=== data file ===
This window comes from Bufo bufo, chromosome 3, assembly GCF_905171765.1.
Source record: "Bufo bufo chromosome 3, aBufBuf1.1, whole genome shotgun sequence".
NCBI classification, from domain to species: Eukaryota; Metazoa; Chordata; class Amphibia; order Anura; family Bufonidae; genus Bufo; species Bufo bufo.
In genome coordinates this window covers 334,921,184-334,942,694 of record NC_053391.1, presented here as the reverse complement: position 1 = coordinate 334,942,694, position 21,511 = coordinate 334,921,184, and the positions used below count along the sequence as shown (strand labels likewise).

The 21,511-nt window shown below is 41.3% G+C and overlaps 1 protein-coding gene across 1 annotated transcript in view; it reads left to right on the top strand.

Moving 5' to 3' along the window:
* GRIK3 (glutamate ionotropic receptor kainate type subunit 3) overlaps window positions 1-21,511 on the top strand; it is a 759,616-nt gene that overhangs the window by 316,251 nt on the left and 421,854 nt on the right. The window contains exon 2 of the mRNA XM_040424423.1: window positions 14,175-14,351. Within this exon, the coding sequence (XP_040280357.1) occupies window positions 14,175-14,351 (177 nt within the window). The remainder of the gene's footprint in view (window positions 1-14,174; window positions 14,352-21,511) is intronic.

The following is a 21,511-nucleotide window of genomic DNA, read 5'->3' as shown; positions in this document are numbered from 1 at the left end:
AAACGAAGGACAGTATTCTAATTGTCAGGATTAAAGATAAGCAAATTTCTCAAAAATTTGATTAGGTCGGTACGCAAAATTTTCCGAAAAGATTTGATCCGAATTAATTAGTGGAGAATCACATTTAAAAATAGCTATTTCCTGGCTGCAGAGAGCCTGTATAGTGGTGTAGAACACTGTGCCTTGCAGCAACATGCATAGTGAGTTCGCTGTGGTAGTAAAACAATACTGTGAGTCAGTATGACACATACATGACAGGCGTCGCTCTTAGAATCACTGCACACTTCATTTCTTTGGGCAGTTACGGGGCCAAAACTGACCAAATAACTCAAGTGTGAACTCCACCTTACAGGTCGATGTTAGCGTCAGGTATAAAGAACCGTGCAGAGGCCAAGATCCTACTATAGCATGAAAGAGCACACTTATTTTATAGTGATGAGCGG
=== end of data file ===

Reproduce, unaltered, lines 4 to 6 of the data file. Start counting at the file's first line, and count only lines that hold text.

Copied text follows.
In genome coordinates this window covers 334,921,184-334,942,694 of record NC_053391.1, presented here as the reverse complement: position 1 = coordinate 334,942,694, position 21,511 = coordinate 334,921,184, and the positions used below count along the sequence as shown (strand labels likewise).

The 21,511-nt window shown below is 41.3% G+C and overlaps 1 protein-coding gene across 1 annotated transcript in view; it reads left to right on the top strand.

Moving 5' to 3' along the window: